Let me return now to the topic of my last post: Gabriel Josipovici and his talk the other night in London. Ellis Sharp mentioned in his post on it that Josipovici read aloud from three unidentified works of fiction. Says Ellis:
They were all bad writers, going through the motions, Jospivoci argued. Each extract raised questions of narrative authority. Each author displayed a complacent omniscience about their characters.Steve Mitchelmore modifies this impression in a comment to his own brief post about the talk, at This Space:
I would correct one thing: I think he said those "writers going through the motions" weren't bad at all - in fact that they were all talented etc, but that they went blithely on churning out these books untroubled by doubt.An earlier post from Steve touched on "guilty pleasures" and the "philistine drivel flow[ing] from the assumption that Great Art is a Platonic realm and good for you like a sermon, while 'guilty pleasures' are what we'd all prefer to engage in instead." Steve objected to this and then, with some weariness, wrote: "It isn't about snobbery but making the distinction between an ephemeral need and what is needed at the deepest level."
I think this distinction is not felt by many, or not understood. Usually it's perceived that if you don't read any "genre", for example, it's because you're being dismissive and elitist. And genre enthusiasts can compare much of what they read with much of what gets hailed as "literary" and often rightly not see anything special about the latter, noticing that it's just as unoriginal and formulaic as non-genre readers assume genre is. Because most of what gets published as literary fiction, and is considered for literary awards, is not particularly interesting. Even when it's good and well-written. Most of it does not meet that need felt at "the deepest level". Most of it would not induce most readers to claim it as a "guilty pleasure", yet they offer not much more than a satisfaction of "an ephemeral need" (a need, in this case, to read a smart, entertaining story). We can disagree on which books meet that deeper need (or even address it), but if we don't agree that there is a distinction to be made on this point, conversation will remain difficult.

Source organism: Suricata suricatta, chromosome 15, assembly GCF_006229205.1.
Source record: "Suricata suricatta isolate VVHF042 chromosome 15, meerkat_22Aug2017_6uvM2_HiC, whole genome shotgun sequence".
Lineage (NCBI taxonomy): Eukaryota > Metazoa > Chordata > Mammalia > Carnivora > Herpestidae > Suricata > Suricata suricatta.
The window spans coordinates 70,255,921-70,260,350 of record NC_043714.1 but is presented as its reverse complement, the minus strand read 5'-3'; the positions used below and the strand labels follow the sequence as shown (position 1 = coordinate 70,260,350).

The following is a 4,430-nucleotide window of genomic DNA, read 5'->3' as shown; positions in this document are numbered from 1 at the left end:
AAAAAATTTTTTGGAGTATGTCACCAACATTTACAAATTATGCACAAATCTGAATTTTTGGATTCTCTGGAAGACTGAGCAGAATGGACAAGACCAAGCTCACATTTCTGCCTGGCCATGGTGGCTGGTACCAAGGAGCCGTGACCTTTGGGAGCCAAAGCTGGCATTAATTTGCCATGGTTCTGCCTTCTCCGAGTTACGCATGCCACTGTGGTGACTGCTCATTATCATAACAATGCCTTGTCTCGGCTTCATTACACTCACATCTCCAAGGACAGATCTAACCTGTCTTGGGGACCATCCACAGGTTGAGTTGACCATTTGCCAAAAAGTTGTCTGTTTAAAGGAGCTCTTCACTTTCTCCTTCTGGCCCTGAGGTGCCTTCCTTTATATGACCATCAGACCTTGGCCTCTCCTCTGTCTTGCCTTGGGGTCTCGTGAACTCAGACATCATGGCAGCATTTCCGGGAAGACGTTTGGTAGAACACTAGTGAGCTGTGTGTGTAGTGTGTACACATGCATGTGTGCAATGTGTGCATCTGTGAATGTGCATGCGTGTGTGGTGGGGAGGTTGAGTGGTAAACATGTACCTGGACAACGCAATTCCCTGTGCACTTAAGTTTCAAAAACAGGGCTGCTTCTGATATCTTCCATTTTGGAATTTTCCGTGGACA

In his post, Ellis wrote that that Josipovici mentioned two of the "very few of the modern British novelists" who wrote out of an awareness of the "bad faith" of the novel (as acknowledged by the Modernists): "William Golding, in Pincher Martin, and Muriel Spark, in The Hothouse By The East River." I've never read either of these writers. Since Golding is the author of Lord of the Flies, which often gets lumped in with books like The Catcher in the Rye (books we're supposed to read in high school), I've had a tendency to assume that I could not bother with him and not be missing much. But then I learned he'd won the Nobel Prize, which did compel me to readjust his position in my mind slightly. Now I definitely want to read Pincher Martin, at least.
Steve noted that Josipovici, to Steve's evident dismay, interestingly named John Updike as a "popular literary novelist who was aware in his or her work of the issues raised in the talk". Steve wondered whether it had been Ellis who asked the question prompting this reply. Ellis says no: "Had I been quizzing the genial Gabriel Josipovici on his attitude to modern American fiction, the gauntlets I would have thrown down would have been early Pynchon and David Foster Wallace." It pleases me that Ellis mentions David Foster Wallace in this context, because it seems to me that Wallace is misunderstood by admirers and detractors alike. He is not just "playing games"; he is not simply refusing to "incorporate" his own critical stance on irony into his fiction (of which he is routinely accused, casually and gratuitously, most recently, to my attention, here). I think he is very aware of the problems that Josipovici appears to be raising, and that in his fiction he is working through these problems seriously (see an earlier post by me on Wallace here; by the way, I think this much-discussed "stance on irony", as delineated in the above-linked interview, and in his essay "E Unibus Pluram", found in A Supposedly Fun Thing I'll Never Do Again, is also misunderstood, especially as it relates to his own fiction). What he doesn't do is "satisfy" our expectations for a certain kind of psychologically convincing, emotionally compelling story. He may, instead, address the "deeper level of need" (I think he does). I was going to say that when this deeper need is addressed there might be a different sense of satisfaction--we might be satisfied that the need is being met--but are we ever really satisfied in this sense? Do we not in part seek out such books because we remain, and must remain, unsatisfied?